About one in five American women 50 and older have osteoporosis, National Health and Nutrition Examination Survey (NHANES) data showed.
In cross-sectional survey data from 2017-2018, 19.6% of this demographic had osteoporosis at the femoral neck, lumbar spine, or both, reported Neda Sarafrazi, PhD, of the National Center for Health Statistics (NCHS) in Hyattsville, Maryland, and colleagues in an NCHS Data Brief.
The age-adjusted prevalence of osteoporosis in men was far lower, afflicting only about 4.4% of men 50 and older.
All in all, osteoporosis was present in 12.6% of all American adults 50 and older, which was defined as a bone mineral density (BMD) value at least 2.5 standard deviations below young-adult average at the femoral neck or lumbar spine.
In NHANES, lumbar spine and femoral neck BMD were measured by dual energy X-ray absorptiometry on Hologic Discovery Model A Densitometers.
Not surprisingly, osteoporosis was far more common among older adults, affecting 17.7% of all men and women 65 and older, versus 8.4% of those ages 50-64.
Rates stood at 27% for women ages 65 and older and 13.1% of women at ages 50-64.
In men, prevalence values were 5.7% in those 65 and older and 3.3% in the 50-64 group.
Osteoporosis became slightly more common over the years, Sarafrazi’s group found. In 2007-2008, osteoporosis was seen in 9.4% of Americans 50 and older. The biggest uptick occurred in women, increasing nearly 5 percentage points from the earlier period. Rates remained steady throughout the years for men.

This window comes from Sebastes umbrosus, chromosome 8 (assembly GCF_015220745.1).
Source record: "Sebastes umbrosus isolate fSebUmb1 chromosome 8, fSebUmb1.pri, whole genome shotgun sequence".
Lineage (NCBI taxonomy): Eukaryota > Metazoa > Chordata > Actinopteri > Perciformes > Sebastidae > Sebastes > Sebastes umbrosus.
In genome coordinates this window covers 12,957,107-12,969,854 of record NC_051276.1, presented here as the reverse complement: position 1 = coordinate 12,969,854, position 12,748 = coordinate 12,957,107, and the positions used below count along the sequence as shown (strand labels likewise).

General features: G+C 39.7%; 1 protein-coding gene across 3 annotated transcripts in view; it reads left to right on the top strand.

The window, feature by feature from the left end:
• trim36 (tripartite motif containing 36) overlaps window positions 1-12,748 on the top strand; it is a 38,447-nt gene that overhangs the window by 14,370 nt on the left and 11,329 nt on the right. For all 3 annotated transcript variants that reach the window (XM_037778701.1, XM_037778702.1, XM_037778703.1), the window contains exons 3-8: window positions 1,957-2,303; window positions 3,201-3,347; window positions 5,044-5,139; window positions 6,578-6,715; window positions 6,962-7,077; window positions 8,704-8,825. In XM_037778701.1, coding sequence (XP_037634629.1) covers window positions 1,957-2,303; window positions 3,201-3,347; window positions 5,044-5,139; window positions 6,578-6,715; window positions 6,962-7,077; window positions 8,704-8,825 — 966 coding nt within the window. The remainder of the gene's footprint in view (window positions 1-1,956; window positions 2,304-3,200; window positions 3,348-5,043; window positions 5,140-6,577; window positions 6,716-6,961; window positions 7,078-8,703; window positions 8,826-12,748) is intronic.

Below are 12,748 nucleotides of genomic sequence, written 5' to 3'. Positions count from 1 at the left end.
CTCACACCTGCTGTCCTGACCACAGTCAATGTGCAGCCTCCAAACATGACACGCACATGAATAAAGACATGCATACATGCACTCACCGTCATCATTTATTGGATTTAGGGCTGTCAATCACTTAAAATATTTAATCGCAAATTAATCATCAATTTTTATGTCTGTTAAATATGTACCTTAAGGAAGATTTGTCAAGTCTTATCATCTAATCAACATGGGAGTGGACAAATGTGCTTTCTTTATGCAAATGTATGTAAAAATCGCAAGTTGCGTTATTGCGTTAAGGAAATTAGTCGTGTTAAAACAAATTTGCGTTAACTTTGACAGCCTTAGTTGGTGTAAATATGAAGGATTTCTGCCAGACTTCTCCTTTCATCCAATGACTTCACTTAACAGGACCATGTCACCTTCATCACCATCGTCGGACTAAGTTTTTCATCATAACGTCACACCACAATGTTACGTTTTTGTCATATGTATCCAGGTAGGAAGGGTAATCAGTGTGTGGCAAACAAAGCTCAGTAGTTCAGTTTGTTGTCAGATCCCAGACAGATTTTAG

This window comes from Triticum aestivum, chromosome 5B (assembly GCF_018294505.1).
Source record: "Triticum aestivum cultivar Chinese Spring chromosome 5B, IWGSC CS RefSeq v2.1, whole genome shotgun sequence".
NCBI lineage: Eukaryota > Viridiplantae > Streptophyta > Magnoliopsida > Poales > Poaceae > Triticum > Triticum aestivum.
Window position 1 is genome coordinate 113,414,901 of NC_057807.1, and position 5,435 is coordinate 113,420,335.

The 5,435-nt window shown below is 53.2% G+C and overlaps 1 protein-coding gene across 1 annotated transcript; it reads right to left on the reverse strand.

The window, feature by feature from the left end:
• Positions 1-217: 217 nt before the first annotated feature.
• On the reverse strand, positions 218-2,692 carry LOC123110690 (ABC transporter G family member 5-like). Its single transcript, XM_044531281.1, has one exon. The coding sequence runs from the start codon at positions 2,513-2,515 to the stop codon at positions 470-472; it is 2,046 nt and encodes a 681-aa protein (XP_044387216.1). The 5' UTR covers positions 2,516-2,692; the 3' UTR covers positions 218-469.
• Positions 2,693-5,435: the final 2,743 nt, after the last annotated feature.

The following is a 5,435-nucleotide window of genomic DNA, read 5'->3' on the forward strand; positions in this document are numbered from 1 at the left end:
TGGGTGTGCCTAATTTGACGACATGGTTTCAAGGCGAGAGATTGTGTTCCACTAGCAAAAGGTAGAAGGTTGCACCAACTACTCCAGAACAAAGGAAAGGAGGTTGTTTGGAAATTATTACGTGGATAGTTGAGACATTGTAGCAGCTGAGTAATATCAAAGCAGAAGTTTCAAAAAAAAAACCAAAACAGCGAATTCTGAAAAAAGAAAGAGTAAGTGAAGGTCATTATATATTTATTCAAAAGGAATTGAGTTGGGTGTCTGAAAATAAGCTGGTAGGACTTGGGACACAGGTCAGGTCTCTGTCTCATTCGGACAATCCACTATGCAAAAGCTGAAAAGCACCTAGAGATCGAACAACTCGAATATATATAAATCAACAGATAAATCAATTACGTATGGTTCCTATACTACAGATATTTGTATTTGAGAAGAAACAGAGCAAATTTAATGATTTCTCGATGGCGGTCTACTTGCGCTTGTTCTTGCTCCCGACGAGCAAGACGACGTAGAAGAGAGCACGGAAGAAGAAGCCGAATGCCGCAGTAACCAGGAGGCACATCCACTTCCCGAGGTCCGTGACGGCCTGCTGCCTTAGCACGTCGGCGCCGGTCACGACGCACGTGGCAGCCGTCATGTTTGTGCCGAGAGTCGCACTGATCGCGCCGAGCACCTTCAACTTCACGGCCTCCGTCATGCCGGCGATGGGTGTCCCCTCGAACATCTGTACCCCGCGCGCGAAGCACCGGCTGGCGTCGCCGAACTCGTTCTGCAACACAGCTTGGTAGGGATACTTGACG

“Monitoring the prevalence of osteoporosis and low bone mass may inform public health programs that focus on reducing or preventing osteoporosis and its consequences,” Sarafrazi’s group noted. “Healthy People 2020 has a goal of 5.3% or less for the prevalence of osteoporosis at the femur neck for adults aged 50 and over.”
“In the United States, the prevalence of osteoporosis among adults aged 50 and over at the femur neck only was 6.3% and has not met the 2020 goal,” they underscored.
The data also showed an epidemic of low bone mass — a precursor of osteoporosis, defined as BMD of 1 to 2.5 standard deviations below the young-adult average.
Among all adults ages 50 and older, 43.1% had low bone mass at the femoral neck, lumbar spine, or both. Prevalence was 51.5% among women and 33.5% among men.
The overall rate hit 47.5% in those 65 and older. But older age was less of a factor for women, with almost no difference between the 50-64 and 65-plus age groups.
For both sexes, prevalence rates of low bone mass held steady during the decade between 2007-2008 and 2017-2018.
Kristen Monaco is a staff writer, focusing on endocrinology, psychiatry, and dermatology news. Based out of the New York City office, she’s worked at the company for nearly five years.